One can’t mention the film Mallrats (1995) without giving a nod to Clerks (1994). Clerks was writer/director Kevin Smith’s low-budget, indie masterpiece. It isn’t necessarily a novel idea these days, but in the early nineties, a movies about hourly-wage employees based mostly on snappy dialogue and not much action was groundbreaking.
After the success and cult following for Clerks, Hollywood had big hopes for Mallrats. Kevin Smith was given a budget that made the Clerks budget look like pocket change. Cut to opening weekend for the movie- considering the budget and the money spent marketing the movie, Mallrats was a commercial and critical failure.
So what is it?
Mallrats has a lot of different sub-plots, which may have caused many to disregard it. The main plot concerns best friends Brodie and TS (Jason Lee and Jeremey London), who have recently been dumped by their respective girlfriends. Brodie is the wise-cracking, sardonic, comic-book obsessed slacker (obviously a stand-in for Kevin Smith himself) and TS is….well, the protagonist who we are supposed to root for.
The duo go to their local mall in order to appear on a dating game show which TS’s girlfriend Brandi (Claire Forlani- hey, what happened to her?) will appear on as well as find Brodie’s girlfriend Rene (the infamous Shannen Doherty) who is rumored to be involved with a pretentious store manager (a pre-superstar Ben Affleck.)
At the mall, Brodie and TS encounter hi-jinks and lots of colorful characters, including Jay and Silent Bob, the vulgar drug dealers that hung out by the convenience store in Clerks. TS and Brodie also avoid sabotage by Brandi’s father and other enemies, while finally reuniting with their girlfriends and finding love and success.
So how does it hold up?
I’ll be honest, there is a lot in this movie that just doesn’t work. Firstly, Jay and Silent Bob are given slapstick comedy to perform. It’s also a bit jarring to see them in full color and filmed in a studio film, whereas they were first introduced as seedy but hilarious characters in a black and white film. Although Mallrats is rated R, their language and actions are toned down, forced to only to make fat jokes about Silent Bob.
Shannen Doherty is horrible. Horrible. In 1995, Beverly Hill 90210 was one if the biggest shows on the planet and she was one of the biggest stars in the planet, so it makes sense to cast her. As we know, Doherty isn’t known for her acting skills. Her character is supposedly intellectual, but seeing Doherty stumble through her complicated dialogue with the same intonation sure is grating. She also strangely has an outfit change in every scene, despite the movie taking place all in one day.
The jokes are shallow and revisited too many times. There are several extended sequences about a guy who can’t see the pictures in the Magic Eye paintings (oh, 1995 and your stupid trends) which is a one-note joke. There are several innuendos about anal sex which are just juvenile.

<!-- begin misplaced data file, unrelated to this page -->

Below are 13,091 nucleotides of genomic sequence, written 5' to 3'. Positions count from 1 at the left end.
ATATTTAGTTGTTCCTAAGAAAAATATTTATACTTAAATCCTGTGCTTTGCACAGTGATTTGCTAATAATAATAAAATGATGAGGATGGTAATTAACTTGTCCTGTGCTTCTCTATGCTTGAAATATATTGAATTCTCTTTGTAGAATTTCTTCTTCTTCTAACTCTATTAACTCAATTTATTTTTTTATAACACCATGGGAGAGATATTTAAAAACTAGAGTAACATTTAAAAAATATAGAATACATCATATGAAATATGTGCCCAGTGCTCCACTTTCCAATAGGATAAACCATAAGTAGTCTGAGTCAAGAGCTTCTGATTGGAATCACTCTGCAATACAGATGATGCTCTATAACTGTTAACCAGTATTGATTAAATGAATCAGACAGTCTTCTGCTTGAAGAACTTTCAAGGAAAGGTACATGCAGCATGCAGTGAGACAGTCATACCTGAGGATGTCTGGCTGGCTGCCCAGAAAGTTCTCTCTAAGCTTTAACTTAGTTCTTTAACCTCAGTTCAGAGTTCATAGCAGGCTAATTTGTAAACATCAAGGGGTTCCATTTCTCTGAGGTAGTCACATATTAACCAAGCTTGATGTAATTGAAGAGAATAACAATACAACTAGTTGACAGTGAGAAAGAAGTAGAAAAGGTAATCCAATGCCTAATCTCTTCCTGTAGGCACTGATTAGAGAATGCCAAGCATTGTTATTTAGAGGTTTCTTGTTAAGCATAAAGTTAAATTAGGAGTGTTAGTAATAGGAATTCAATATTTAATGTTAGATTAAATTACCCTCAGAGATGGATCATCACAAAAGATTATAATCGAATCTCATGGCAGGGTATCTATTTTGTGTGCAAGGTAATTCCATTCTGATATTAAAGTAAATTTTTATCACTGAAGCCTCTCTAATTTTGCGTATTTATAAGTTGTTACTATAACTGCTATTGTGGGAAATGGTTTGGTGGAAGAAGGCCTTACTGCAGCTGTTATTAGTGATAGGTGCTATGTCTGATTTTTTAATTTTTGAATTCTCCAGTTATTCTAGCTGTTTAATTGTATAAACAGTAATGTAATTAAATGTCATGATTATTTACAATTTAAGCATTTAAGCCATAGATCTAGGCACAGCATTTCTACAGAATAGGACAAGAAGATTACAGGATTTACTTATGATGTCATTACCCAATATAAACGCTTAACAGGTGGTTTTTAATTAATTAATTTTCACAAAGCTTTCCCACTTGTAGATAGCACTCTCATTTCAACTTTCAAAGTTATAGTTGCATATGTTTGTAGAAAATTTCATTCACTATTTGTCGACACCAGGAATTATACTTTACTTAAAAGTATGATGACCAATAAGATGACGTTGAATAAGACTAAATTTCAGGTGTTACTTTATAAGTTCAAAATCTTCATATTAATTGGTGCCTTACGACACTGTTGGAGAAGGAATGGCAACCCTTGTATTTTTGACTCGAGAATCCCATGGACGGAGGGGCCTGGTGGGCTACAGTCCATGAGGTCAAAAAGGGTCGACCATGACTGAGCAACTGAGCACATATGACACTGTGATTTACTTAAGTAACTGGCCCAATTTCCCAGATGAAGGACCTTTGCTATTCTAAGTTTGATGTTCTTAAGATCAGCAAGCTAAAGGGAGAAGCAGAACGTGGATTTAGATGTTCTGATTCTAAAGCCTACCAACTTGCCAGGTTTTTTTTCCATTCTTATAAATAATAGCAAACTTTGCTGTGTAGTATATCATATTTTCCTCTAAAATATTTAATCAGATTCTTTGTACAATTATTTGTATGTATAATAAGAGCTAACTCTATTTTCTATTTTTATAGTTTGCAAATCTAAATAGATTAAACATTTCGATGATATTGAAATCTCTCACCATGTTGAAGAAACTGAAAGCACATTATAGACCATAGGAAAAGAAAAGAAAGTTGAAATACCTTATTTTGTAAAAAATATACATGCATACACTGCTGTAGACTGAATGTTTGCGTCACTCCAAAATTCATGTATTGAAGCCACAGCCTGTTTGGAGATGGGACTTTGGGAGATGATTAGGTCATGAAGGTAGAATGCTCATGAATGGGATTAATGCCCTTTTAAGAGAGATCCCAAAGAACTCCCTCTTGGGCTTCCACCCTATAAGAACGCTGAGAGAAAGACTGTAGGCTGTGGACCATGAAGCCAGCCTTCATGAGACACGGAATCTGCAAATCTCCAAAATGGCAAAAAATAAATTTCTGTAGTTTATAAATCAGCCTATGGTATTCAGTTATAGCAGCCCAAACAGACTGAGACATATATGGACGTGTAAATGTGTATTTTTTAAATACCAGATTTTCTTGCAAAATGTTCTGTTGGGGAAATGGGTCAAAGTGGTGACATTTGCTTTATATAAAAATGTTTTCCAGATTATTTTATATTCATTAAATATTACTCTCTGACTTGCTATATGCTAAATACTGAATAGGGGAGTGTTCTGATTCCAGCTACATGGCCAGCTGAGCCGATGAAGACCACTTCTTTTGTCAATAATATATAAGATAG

So why are you even mentioning it?
Thanks to our trusty friends Netflix Streaming, you can easily view the movie from the comforts of home. I rewatched it out of curiosity, and despite all the above still being true, there are elements of the movie that are, excuse the trite expression, “ahead of its time.”
The setting and focus of the movie in the mall is both a sendup to New jersey suburban culture and the mall-culture of the eighties and nineties (pre-internet shopping era). There are some satirically named stores that show the utter ridiculousness of using consumerism for entertainment, and considering all the attention brought to consumerism and wealth these days, the message is still relevant.
Jason Lee was literally plucked from obscurity by Kevin Smith to star in this movie as Brodie. . The instant he is on screen, his charisma, persona and delivery are undeniable, and now that he is a big star, it is not surprising when watching him in Mallrats. (Although recent career choices have left me baffled). He is the wisecracking, low ambition sidekick, but clearly also intelligent, if not hindered by a lack of motivation to become an adult. Brodie also possesses parts of “nerd culture”- like collecting comic books and being an avid Star Wars fan- while still retaining elements of being a ladies man and the guy everyone wants to be best friends with. It has not been until recently that so-called “nerd-culture” has been co-opted by the mainstream and the popular (thanks, JJ Abrams). One could call Brodie ahead of his time.
Also worth noting is that tor comic book appreciators, the opening credits are pretty rad.
Despite being unrealistic and over-the-top, the setting is very original and unlike any other movie or characters. It’s worth a re-watch with some old friends on a rainy day. I’ll even venture to say that it’s the second-best movie ever set at a mall, right behind the under-rated Observe & Report, but still leaps and bounds above Paul Blart: Mall Cop.